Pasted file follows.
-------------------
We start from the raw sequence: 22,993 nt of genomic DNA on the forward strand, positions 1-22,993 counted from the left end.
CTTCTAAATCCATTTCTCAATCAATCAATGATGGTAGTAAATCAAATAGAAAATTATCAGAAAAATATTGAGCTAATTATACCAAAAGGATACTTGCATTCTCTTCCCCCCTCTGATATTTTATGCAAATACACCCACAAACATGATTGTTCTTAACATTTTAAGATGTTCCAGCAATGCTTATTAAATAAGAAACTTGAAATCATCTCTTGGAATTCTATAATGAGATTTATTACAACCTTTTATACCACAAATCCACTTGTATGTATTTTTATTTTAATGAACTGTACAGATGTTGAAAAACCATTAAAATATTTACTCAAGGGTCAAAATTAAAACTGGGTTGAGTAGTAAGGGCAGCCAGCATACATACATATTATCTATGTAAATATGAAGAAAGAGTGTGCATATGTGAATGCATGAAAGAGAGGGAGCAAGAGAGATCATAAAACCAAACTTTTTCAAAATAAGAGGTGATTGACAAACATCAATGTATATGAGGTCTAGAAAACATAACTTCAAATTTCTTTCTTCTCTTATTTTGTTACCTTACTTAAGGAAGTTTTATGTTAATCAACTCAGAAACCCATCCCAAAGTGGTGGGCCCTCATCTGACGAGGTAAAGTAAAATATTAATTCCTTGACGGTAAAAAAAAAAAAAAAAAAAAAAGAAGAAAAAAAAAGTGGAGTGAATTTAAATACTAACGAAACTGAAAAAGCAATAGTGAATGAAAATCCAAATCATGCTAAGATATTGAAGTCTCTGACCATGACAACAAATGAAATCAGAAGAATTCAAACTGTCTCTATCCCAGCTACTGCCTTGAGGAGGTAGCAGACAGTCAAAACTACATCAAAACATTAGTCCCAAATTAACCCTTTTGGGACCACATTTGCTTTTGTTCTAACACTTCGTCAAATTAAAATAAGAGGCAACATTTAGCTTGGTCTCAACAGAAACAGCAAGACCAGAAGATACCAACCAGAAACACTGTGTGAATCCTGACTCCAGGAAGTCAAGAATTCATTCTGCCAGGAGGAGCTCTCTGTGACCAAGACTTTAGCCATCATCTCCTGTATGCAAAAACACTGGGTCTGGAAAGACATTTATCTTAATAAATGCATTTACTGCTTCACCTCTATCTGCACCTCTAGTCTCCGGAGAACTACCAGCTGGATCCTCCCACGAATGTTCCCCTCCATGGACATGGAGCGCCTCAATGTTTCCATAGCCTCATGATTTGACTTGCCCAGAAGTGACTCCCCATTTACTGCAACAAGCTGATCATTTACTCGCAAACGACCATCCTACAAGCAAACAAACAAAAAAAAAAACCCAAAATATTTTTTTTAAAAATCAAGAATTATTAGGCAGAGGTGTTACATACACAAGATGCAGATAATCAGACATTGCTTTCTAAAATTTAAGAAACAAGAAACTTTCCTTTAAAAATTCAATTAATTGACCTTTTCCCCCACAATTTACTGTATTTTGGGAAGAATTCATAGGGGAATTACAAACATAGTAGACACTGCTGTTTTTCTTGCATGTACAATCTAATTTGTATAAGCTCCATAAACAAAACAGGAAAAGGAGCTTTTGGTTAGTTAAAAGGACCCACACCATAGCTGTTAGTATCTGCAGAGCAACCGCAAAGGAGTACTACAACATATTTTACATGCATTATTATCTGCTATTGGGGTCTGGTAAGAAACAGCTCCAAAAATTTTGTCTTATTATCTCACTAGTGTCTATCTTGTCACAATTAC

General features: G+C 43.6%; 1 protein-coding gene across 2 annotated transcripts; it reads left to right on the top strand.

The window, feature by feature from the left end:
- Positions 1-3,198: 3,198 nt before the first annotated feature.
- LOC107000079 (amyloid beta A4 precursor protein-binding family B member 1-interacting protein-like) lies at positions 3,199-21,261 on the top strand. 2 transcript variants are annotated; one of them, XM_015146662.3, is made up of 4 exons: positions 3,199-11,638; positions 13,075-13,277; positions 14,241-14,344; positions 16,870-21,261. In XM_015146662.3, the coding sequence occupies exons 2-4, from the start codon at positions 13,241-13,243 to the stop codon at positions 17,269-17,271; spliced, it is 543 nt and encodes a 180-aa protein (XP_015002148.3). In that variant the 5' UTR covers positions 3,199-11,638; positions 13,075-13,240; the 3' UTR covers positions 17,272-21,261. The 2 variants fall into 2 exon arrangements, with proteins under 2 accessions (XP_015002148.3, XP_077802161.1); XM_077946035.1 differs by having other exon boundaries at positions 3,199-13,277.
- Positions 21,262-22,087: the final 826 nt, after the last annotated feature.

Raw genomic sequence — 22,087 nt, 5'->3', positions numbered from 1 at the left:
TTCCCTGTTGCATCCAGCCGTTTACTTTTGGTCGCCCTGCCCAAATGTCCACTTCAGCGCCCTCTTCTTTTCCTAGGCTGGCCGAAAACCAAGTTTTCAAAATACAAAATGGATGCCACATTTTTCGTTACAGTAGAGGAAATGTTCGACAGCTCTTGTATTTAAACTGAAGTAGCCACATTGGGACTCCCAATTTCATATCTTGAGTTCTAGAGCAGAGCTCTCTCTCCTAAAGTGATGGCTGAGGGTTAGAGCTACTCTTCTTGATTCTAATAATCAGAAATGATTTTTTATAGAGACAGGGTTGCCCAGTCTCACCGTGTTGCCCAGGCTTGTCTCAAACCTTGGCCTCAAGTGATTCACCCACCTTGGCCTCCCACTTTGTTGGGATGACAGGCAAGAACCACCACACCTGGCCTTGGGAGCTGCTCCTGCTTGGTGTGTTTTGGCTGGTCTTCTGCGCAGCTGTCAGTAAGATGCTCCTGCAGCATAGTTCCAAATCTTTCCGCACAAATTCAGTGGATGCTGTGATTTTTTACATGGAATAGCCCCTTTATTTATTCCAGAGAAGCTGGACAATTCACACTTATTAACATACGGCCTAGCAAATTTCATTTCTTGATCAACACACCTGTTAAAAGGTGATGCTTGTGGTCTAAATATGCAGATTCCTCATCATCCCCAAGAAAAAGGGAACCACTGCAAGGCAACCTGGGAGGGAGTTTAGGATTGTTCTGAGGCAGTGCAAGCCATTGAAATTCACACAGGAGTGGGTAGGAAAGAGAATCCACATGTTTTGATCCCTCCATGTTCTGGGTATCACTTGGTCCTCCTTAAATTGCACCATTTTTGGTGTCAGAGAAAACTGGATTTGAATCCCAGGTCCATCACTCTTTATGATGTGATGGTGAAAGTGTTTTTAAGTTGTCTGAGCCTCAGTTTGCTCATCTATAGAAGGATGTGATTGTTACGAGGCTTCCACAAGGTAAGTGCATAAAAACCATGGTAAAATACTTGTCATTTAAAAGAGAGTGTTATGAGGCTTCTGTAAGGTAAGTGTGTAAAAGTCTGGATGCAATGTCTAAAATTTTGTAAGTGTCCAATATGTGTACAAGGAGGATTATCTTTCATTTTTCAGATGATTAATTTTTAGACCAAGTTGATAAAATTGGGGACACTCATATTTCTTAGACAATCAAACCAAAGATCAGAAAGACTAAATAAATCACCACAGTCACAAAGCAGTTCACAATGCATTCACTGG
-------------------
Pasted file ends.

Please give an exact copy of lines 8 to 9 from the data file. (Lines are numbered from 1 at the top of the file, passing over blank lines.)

Raw genomic sequence — 22,087 nt, 5'->3', positions numbered from 1 at the left:
TTCCCTGTTGCATCCAGCCGTTTACTTTTGGTCGCCCTGCCCAAATGTCCACTTCAGCGCCCTCTTCTTTTCCTAGGCTGGCCGAAAACCAAGTTTTCAAAATACAAAATGGATGCCACATTTTTCGTTACAGTAGAGGAAATGTTCGACAGCTCTTGTATTTAAACTGAAGTAGCCACATTGGGACTCCCAATTTCATATCTTGAGTTCTAGAGCAGAGCTCTCTCTCCTAAAGTGATGGCTGAGGGTTAGAGCTACTCTTCTTGATTCTAATAATCAGAAATGATTTTTTATAGAGACAGGGTTGCCCAGTCTCACCGTGTTGCCCAGGCTTGTCTCAAACCTTGGCCTCAAGTGATTCACCCACCTTGGCCTCCCACTTTGTTGGGATGACAGGCAAGAACCACCACACCTGGCCTTGGGAGCTGCTCCTGCTTGGTGTGTTTTGGCTGGTCTTCTGCGCAGCTGTCAGTAAGATGCTCCTGCAGCATAGTTCCAAATCTTTCCGCACAAATTCAGTGGATGCTGTGATTTTTTACATGGAATAGCCCCTTTATTTATTCCAGAGAAGCTGGACAATTCACACTTATTAACATACGGCCTAGCAAATTTCATTTCTTGATCAACACACCTGTTAAAAGGTGATGCTTGTGGTCTAAATATGCAGATTCCTCATCATCCCCAAGAAAAAGGGAACCACTGCAAGGCAACCTGGGAGGGAGTTTAGGATTGTTCTGAGGCAGTGCAAGCCATTGAAATTCACACAGGAGTGGGTAGGAAAGAGAATCCACATGTTTTGATCCCTCCATGTTCTGGGTATCACTTGGTCCTCCTTAAATTGCACCATTTTTGGTGTCAGAGAAAACTGGATTTGAATCCCAGGTCCATCACTCTTTATGATGTGATGGTGAAAGTGTTTTTAAGTTGTCTGAGCCTCAGTTTGCTCATCTATAGAAGGATGTGATTGTTACGAGGCTTCCACAAGGTAAGTGCATAAAAACCATGGTAAAATACTTGTCATTTAAAAGAGAGTGTTATGAGGCTTCTGTAAGGTAAGTGTGTAAAAGTCTGGATGCAATGTCTAAAATTTTGTAAGTGTCCAATATGTGTACAAGGAGGATTATCTTTCATTTTTCAGATGATTAATTTTTAGACCAAGTTGATAAAATTGGGGACACTCATATTTCTTAGACAATCAAACCAAAGATCAGAAAGACTAAATAAATCACCACAGTCACAAAGCAGTTCACAATGCATTCACTGG